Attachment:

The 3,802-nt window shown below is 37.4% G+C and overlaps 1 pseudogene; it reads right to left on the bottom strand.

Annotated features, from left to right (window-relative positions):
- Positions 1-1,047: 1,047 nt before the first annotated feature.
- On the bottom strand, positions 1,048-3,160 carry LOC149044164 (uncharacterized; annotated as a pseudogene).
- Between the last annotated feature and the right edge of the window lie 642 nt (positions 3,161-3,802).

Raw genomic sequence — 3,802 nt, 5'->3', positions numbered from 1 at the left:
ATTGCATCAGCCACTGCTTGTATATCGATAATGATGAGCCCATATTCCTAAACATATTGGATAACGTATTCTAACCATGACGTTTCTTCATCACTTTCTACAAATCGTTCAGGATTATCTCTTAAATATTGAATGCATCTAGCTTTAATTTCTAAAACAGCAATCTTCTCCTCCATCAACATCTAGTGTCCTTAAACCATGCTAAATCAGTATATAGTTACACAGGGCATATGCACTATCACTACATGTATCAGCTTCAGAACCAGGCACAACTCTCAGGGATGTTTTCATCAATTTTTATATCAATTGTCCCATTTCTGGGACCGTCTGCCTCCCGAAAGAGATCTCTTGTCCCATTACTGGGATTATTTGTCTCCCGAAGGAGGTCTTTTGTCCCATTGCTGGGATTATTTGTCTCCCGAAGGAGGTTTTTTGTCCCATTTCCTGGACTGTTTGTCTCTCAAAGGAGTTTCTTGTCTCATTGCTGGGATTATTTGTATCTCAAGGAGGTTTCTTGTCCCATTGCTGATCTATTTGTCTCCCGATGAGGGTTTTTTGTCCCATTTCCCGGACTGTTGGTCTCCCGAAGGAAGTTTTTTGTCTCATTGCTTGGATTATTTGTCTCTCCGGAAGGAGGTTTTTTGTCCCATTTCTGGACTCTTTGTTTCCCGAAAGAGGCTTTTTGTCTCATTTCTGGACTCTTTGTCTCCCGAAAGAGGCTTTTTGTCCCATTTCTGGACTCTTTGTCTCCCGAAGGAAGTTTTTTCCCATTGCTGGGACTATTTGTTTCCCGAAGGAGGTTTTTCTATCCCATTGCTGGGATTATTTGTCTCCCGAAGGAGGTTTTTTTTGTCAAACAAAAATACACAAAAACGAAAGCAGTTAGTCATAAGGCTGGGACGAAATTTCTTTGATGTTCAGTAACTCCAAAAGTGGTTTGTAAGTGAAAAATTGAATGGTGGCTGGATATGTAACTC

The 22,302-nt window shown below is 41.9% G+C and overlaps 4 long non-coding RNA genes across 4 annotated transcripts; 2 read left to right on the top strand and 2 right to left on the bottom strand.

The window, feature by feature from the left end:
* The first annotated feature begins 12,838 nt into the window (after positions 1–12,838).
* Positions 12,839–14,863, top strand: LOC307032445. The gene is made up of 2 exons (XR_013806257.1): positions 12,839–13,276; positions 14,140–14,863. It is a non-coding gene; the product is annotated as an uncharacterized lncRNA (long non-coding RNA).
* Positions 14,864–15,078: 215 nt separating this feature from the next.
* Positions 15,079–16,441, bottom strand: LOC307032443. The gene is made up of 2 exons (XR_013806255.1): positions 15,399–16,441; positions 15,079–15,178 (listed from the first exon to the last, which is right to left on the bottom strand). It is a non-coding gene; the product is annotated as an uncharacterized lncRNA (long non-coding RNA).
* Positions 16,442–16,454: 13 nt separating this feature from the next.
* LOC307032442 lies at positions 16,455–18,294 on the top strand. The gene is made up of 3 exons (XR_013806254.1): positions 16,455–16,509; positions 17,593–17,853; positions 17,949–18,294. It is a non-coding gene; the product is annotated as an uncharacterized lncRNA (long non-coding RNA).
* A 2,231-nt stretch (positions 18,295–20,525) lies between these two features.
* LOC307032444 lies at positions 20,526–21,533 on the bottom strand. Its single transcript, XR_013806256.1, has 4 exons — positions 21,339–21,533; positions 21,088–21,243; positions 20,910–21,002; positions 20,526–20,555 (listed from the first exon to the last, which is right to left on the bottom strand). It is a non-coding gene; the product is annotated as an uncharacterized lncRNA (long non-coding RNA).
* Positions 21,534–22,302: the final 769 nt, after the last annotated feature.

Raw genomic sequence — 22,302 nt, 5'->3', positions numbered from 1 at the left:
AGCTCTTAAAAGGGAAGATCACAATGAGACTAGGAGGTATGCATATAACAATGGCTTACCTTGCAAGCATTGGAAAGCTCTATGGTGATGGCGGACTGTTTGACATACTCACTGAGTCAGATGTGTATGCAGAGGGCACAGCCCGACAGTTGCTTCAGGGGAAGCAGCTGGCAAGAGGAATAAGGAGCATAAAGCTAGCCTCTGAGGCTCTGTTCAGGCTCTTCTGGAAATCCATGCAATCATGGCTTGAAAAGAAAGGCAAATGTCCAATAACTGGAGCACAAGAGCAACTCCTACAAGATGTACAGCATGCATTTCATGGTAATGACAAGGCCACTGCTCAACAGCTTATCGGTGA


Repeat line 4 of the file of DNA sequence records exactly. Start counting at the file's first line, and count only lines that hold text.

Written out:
- On the bottom strand, positions 1,048-3,160 carry LOC149044164 (uncharacterized; annotated as a pseudogene).